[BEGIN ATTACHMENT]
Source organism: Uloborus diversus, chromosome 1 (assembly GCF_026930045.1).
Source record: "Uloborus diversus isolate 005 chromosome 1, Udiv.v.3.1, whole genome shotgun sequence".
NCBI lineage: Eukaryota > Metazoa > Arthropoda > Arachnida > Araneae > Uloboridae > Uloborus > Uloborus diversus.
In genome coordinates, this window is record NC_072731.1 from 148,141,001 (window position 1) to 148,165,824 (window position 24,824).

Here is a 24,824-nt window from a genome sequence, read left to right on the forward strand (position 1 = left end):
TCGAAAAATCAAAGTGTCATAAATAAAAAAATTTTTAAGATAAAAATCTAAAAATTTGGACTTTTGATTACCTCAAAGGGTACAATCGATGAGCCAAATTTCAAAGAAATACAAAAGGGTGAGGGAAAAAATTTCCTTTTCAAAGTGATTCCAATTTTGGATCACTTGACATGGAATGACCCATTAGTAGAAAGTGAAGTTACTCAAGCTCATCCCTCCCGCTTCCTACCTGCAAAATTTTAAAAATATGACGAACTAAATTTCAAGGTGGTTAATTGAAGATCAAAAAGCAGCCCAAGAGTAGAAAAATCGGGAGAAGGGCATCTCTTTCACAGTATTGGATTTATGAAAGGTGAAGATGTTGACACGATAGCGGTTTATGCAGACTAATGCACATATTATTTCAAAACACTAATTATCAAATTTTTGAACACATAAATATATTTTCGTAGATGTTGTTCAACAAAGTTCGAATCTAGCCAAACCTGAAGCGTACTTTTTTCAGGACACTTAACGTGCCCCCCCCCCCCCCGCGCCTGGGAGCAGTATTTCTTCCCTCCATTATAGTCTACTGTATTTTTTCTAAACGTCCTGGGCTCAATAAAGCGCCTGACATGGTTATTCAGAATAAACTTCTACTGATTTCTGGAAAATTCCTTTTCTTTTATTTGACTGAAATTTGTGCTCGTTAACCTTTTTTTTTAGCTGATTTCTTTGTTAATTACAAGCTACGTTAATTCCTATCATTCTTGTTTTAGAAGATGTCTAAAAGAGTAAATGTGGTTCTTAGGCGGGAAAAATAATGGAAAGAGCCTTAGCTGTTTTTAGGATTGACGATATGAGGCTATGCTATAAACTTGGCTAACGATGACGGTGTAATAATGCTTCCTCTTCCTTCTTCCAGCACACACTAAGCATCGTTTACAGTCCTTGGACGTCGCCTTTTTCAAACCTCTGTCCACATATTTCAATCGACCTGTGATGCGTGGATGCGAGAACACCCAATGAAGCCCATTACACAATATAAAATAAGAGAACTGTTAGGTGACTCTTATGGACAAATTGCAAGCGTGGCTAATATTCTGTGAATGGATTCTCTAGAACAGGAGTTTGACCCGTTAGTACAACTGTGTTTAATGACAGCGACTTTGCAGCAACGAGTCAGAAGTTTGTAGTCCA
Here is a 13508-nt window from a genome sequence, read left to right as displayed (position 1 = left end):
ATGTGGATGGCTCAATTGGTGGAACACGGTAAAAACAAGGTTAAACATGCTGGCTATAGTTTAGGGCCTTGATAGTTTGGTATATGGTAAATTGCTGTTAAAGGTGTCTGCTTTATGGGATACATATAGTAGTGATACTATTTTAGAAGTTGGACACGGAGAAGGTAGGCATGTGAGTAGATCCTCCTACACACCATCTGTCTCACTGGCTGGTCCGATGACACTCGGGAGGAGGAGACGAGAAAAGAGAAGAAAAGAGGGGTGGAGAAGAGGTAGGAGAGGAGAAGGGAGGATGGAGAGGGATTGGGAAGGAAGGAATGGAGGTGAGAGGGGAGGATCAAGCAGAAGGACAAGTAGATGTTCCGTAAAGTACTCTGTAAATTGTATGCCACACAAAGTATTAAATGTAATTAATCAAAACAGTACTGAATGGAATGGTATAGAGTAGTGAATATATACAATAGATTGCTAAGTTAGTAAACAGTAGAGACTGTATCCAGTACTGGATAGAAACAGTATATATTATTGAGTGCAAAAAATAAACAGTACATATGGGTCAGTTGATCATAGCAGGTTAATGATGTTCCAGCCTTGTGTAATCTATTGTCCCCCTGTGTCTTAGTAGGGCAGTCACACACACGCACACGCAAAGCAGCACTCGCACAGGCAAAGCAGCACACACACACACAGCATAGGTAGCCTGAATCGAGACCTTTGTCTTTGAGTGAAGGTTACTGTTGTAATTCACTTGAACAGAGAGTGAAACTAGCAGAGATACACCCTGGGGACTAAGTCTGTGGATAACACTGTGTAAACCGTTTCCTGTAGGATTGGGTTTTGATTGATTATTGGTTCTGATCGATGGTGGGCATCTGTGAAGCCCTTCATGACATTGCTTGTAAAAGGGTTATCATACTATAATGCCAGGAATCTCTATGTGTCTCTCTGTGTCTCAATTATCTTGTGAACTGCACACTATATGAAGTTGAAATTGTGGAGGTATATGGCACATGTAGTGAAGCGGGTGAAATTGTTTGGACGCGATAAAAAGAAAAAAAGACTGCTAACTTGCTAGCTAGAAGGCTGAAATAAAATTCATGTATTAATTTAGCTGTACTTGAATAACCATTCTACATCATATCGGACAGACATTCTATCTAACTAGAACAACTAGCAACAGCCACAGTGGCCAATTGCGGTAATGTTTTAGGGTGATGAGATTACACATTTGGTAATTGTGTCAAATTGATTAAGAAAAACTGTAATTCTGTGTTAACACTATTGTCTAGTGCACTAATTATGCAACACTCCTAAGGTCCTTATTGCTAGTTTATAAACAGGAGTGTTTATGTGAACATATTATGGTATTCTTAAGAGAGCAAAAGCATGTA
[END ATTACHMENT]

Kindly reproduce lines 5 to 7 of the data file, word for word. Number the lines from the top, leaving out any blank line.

Here is a 24,824-nt window from a genome sequence, read left to right on the forward strand (position 1 = left end):
TCGAAAAATCAAAGTGTCATAAATAAAAAAATTTTTAAGATAAAAATCTAAAAATTTGGACTTTTGATTACCTCAAAGGGTACAATCGATGAGCCAAATTTCAAAGAAATACAAAAGGGTGAGGGAAAAAATTTCCTTTTCAAAGTGATTCCAATTTTGGATCACTTGACATGGAATGACCCATTAGTAGAAAGTGAAGTTACTCAAGCTCATCCCTCCCGCTTCCTACCTGCAAAATTTTAAAAATATGACGAACTAAATTTCAAGGTGGTTAATTGAAGATCAAAAAGCAGCCCAAGAGTAGAAAAATCGGGAGAAGGGCATCTCTTTCACAGTATTGGATTTATGAAAGGTGAAGATGTTGACACGATAGCGGTTTATGCAGACTAATGCACATATTATTTCAAAACACTAATTATCAAATTTTTGAACACATAAATATATTTTCGTAGATGTTGTTCAACAAAGTTCGAATCTAGCCAAACCTGAAGCGTACTTTTTTCAGGACACTTAACGTGCCCCCCCCCCCCCCGCGCCTGGGAGCAGTATTTCTTCCCTCCATTATAGTCTACTGTATTTTTTCTAAACGTCCTGGGCTCAATAAAGCGCCTGACATGGTTATTCAGAATAAACTTCTACTGATTTCTGGAAAATTCCTTTTCTTTTATTTGACTGAAATTTGTGCTCGTTAACCTTTTTTTTTAGCTGATTTCTTTGTTAATTACAAGCTACGTTAATTCCTATCATTCTTGTTTTAGAAGATGTCTAAAAGAGTAAATGTGGTTCTTAGGCGGGAAAAATAATGGAAAGAGCCTTAGCTGTTTTTAGGATTGACGATATGAGGCTATGCTATAAACTTGGCTAACGATGACGGTGTAATAATGCTTCCTCTTCCTTCTTCCAGCACACACTAAGCATCGTTTACAGTCCTTGGACGTCGCCTTTTTCAAACCTCTGTCCACATATTTCAATCGACCTGTGATGCGTGGATGCGAGAACACCCAATGAAGCCCATTACACAATATAAAATAAGAGAACTGTTAGGTGACTCTTATGGACAAATTGCAAGCGTGGCTAATATTCTGTGAATGGATTCTCTAGAACAGGAGTTTGACCCGTTAGTACAACTGTGTTTAATGACAGCGACTTTGCAGCAACGAGTCAGAAGTTTGTAGTCCA
Here is a 13508-nt window from a genome sequence, read left to right as displayed (position 1 = left end):